News / Health

Emotional Marketing Improves Handwashing Rates

Emotional Marketing Improves Handwashing Ratesi
X
March 05, 2014 11:52 PM
To get kids and moms to wash their hands, aim for their guts. That’s the lesson from a new study that focused on emotional appeals over hard facts to encourage handwashing, one of the best and most underutilized ways to prevent disease. VOA’s Steve Baragona has more.
To get kids and moms to wash their hands, aim for their hearts.

That is the lesson from a new study that focused on emotional appeals over hard facts to encourage handwashing, one of the best and most underutilized ways to prevent disease.

Diarrheal and and respiratory diseases are the two leading causes of child death worldwide.  Research shows that just washing hands with soap and water before eating and after using the bathroom can cut rates of some of these illnesses by a third.

Everyone says it, no one does it

But handwashing rates are low worldwide, despite years of public education campaigns.

At the start of this study, published in the journal The Lancet Global Health, villagers in Andhra Pradesh, India, washed less than three percent of the time.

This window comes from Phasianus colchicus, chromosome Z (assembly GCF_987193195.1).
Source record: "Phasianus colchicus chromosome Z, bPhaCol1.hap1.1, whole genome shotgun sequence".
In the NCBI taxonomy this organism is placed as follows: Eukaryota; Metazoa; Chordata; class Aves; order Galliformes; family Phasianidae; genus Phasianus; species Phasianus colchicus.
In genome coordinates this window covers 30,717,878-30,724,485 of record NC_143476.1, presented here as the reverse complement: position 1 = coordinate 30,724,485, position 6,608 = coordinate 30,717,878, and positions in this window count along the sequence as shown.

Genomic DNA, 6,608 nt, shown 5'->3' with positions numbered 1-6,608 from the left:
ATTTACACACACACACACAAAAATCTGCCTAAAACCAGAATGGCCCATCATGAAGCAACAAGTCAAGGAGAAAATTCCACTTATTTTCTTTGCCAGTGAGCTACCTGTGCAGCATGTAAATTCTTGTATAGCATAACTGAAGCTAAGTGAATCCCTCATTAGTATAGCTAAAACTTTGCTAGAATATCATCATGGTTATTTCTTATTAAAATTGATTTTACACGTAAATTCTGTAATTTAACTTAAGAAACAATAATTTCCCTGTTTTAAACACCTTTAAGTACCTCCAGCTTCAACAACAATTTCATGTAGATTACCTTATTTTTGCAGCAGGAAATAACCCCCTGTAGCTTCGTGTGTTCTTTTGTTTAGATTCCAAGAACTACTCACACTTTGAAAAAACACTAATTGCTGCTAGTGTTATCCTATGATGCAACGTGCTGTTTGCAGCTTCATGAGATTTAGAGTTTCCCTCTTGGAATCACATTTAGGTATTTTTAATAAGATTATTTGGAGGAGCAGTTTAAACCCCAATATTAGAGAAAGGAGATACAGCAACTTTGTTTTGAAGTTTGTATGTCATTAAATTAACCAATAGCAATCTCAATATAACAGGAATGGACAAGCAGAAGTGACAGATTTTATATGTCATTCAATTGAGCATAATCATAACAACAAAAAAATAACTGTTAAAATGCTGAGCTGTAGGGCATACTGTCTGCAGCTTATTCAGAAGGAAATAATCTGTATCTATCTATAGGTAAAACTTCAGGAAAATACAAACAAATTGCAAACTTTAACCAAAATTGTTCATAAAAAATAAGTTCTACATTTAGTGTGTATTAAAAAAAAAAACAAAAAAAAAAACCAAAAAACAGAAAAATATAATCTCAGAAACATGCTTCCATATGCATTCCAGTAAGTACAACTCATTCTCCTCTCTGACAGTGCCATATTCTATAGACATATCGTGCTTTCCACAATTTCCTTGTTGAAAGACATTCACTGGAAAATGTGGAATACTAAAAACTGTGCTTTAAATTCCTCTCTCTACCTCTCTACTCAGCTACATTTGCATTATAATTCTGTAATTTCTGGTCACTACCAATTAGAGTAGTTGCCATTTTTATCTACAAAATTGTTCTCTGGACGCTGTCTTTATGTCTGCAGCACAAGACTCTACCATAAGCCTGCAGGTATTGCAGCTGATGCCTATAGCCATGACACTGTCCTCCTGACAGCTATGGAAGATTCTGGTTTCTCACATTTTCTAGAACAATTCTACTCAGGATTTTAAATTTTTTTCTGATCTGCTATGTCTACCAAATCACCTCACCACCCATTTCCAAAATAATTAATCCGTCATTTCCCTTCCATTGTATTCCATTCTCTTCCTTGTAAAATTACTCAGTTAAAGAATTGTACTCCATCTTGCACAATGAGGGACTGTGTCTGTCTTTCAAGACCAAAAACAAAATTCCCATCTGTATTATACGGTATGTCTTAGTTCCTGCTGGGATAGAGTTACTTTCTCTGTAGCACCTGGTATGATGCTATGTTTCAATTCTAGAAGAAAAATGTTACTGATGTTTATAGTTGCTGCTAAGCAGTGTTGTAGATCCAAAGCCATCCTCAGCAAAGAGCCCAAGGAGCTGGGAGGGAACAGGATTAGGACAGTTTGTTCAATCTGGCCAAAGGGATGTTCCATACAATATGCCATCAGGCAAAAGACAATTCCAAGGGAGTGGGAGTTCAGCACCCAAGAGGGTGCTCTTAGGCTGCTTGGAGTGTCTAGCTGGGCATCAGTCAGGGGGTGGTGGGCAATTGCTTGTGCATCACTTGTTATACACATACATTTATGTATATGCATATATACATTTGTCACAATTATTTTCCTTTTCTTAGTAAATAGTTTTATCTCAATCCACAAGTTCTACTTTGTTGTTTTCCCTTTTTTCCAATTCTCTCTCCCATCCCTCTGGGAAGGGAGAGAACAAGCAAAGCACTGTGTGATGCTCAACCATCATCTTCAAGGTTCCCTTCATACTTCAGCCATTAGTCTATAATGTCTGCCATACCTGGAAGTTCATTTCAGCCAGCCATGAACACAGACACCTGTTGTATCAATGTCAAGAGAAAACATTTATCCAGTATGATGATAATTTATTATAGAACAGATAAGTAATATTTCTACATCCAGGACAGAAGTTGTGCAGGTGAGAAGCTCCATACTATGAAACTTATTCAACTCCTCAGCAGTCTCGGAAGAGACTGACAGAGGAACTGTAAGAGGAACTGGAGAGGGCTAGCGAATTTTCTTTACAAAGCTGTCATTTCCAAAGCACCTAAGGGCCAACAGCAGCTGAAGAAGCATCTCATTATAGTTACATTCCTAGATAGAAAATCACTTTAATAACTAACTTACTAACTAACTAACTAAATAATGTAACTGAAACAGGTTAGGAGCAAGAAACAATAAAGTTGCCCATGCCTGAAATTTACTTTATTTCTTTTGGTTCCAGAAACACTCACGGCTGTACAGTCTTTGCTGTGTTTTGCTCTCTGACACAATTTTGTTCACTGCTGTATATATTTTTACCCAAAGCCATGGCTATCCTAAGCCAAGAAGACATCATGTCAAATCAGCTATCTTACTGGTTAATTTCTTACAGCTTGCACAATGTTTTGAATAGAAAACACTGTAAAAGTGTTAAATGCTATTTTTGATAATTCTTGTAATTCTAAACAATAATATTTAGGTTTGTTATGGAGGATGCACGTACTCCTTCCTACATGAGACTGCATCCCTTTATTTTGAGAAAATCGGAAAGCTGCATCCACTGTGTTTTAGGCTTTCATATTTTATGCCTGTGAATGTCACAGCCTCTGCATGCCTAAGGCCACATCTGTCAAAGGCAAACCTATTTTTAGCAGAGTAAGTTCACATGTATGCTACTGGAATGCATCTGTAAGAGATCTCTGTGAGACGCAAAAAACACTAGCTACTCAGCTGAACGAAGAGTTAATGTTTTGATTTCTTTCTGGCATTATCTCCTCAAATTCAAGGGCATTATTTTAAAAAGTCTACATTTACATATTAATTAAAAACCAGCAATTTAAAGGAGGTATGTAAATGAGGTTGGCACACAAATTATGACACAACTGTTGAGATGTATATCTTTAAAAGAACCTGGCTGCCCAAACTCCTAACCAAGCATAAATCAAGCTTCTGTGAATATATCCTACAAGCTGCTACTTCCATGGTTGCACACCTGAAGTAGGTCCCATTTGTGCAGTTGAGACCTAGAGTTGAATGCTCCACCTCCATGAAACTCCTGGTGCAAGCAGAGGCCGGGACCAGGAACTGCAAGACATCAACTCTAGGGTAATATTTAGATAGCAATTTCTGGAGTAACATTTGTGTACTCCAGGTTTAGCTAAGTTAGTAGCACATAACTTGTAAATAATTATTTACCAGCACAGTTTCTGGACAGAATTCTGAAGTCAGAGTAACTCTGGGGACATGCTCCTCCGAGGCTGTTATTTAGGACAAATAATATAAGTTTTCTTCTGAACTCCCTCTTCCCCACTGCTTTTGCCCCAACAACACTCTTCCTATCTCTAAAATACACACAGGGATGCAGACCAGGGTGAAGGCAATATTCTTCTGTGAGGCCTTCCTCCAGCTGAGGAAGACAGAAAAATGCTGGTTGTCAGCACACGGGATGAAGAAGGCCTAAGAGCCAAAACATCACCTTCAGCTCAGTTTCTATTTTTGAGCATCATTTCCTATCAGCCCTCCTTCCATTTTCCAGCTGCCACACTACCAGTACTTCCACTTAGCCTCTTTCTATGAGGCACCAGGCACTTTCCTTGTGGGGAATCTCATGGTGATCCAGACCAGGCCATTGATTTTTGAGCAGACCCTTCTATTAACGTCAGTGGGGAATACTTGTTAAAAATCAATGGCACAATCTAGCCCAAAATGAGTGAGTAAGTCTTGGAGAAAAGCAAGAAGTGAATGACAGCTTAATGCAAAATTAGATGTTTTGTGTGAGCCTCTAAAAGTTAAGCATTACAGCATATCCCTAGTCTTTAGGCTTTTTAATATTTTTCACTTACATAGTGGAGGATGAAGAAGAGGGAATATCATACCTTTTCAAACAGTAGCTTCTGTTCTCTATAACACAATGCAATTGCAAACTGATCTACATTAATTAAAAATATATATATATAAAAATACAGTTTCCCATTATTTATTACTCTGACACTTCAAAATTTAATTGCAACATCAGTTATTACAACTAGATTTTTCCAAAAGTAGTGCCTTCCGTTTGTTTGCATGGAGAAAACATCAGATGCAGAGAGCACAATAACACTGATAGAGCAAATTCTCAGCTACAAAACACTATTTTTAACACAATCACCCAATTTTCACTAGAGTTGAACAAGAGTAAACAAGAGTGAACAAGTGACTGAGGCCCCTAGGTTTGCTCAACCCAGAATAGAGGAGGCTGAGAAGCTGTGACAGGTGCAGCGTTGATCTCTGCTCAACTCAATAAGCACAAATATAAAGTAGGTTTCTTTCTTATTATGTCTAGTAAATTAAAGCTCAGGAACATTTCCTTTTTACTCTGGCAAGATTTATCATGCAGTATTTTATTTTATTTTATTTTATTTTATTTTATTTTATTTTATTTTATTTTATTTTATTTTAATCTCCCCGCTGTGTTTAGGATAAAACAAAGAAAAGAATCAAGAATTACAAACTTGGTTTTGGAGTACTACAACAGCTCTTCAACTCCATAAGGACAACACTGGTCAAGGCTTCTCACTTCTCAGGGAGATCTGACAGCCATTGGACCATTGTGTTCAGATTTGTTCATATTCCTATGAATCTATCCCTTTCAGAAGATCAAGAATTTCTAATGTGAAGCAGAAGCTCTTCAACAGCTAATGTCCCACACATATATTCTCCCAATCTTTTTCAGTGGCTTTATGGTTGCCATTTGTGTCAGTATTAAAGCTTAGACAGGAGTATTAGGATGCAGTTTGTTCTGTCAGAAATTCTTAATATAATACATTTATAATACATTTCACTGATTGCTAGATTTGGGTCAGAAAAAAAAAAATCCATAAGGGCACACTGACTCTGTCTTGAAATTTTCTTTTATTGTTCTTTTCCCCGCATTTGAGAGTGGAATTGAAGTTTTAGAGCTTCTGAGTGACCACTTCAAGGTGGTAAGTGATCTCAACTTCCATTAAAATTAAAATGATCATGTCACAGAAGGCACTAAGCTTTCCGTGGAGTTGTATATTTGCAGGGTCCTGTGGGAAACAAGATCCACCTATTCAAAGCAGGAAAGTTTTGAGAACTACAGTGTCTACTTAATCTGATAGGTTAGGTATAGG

“If you ask people, should they wash their hands with soap?  Almost everybody says, of course they should,” said Hygiene Center chief Val Curtis at the London School of Hygiene and Tropical Medicine. “The problem is, everyone says it, but hardly anybody actually does it.”

Emotional advertising

But rather than telling people that washing their hands is good for them, Curtis and her colleagues took a tip from the world of advertising.

“Nobody sells fizzy drinks on the fact that it’s good nutrition,” she said. “They’re all sold on emotional benefits.”

So they laid down ground rules for messaging: “No diarrhea, no death and no doctors," and developed a handwashing campaign that used emotional drivers like disgust and the desire to nurture.

Gross lesson

Curtis describes herself as a “disgustologist.”  It’s a more powerful motivator than information, she adds.

Children watched a skit featuring a character who makes sweets out of mud and snot, and never washes his hands.  The kids recoiled in mock horror when he offered them his treats.

“The emotion would be what taught them about dirty hands, not lecturing them,” Curtis said.

The campaign took a different tack with mothers.

Pass the hankies

“Mothers care deeply about teaching their child good manners,” she noted. “And handwashing is part of good manners.”

So a local ad agency worked with them to produce “SuperAmma,” or “SuperMom,” a cartoon character who is the hardworking, nurturing mother every mom aspires to be.

SuperAmma teaches her son to always be polite, be clean, comb his hair, and wash his hands.

In the cartoon’s final, tearjerking montage, all her hard work has paid off: her son has grown up to be a doctor.  It closes with the two of them in a loving embrace.

“We had to pass the hankies around at the screenings in the villages,” Curtis said.

"A step in the right direction"